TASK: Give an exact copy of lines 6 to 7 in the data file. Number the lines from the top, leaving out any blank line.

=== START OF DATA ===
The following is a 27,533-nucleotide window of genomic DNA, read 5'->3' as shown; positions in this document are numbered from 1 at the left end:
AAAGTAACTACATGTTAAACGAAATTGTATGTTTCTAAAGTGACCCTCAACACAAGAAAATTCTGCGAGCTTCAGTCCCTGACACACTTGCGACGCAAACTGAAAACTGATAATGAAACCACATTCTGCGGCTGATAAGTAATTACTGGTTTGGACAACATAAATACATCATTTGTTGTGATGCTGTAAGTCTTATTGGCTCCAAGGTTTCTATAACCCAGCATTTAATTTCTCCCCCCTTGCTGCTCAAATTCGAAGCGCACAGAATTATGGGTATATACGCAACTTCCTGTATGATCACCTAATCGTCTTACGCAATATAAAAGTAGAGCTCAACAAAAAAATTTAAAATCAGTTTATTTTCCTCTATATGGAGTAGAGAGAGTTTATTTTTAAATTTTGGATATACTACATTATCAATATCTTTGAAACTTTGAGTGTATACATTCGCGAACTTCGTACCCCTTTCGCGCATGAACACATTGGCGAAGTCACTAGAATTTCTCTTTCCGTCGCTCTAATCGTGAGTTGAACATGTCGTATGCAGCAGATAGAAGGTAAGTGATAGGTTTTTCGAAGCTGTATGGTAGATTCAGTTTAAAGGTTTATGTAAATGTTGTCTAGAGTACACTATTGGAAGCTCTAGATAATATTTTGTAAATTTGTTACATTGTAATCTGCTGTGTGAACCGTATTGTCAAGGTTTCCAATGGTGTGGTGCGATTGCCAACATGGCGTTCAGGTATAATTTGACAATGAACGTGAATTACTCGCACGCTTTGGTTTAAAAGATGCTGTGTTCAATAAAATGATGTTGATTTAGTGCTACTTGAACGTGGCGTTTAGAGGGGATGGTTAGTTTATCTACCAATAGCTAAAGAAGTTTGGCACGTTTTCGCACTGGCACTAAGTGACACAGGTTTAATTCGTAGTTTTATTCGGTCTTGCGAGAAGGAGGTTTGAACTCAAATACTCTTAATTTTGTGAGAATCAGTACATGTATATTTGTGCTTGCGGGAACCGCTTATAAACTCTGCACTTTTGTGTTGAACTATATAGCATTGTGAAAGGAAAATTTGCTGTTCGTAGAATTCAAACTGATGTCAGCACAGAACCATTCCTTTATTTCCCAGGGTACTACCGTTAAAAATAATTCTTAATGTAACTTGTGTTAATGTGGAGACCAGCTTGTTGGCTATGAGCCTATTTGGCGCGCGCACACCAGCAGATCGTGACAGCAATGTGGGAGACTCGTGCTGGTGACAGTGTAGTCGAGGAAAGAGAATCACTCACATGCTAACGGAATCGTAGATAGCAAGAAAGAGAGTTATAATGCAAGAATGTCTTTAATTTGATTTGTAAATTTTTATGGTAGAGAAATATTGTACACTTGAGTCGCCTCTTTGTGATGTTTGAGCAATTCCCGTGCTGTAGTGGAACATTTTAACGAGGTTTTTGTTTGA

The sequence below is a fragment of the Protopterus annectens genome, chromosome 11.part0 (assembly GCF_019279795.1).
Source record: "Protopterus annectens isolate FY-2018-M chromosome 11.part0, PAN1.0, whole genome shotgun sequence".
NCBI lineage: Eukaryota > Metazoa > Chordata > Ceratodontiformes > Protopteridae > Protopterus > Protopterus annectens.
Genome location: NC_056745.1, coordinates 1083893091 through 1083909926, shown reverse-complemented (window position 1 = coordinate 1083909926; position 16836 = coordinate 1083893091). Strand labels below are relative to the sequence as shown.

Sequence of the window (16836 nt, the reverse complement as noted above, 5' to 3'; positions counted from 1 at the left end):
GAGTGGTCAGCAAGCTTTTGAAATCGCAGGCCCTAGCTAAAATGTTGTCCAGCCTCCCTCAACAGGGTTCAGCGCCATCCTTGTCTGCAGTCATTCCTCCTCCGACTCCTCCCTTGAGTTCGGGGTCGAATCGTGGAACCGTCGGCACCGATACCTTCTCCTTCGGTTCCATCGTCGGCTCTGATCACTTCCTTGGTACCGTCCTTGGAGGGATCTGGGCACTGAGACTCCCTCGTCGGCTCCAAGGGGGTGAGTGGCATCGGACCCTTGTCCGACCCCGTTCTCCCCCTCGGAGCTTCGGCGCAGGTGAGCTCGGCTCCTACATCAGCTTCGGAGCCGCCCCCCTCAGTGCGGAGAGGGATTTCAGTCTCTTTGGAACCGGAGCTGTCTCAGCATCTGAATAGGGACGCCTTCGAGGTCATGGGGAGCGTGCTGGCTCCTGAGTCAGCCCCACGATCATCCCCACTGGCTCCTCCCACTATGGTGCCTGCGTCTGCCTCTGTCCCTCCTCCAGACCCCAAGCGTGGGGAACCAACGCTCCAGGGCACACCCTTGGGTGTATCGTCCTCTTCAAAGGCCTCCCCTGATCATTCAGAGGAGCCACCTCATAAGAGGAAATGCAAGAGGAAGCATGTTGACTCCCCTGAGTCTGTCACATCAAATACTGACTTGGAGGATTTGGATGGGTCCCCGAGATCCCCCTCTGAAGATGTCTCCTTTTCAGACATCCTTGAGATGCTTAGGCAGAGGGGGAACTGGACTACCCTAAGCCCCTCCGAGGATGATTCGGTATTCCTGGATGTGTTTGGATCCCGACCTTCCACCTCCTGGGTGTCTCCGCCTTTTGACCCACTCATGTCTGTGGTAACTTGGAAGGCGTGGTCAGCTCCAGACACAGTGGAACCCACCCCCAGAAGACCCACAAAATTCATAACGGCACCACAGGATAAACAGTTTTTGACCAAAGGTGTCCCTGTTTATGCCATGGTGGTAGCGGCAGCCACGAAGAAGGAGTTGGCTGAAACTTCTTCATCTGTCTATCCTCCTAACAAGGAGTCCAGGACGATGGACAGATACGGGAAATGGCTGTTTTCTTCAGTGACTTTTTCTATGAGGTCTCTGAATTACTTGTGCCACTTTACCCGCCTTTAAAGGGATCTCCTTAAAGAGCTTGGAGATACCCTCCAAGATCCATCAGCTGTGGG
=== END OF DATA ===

Genome location: NC_056745.1, coordinates 1083893091 through 1083909926, shown reverse-complemented (window position 1 = coordinate 1083909926; position 16836 = coordinate 1083893091). Strand labels below are relative to the sequence as shown.

Sequence of the window (16836 nt, the reverse complement as noted above, 5' to 3'; positions counted from 1 at the left end):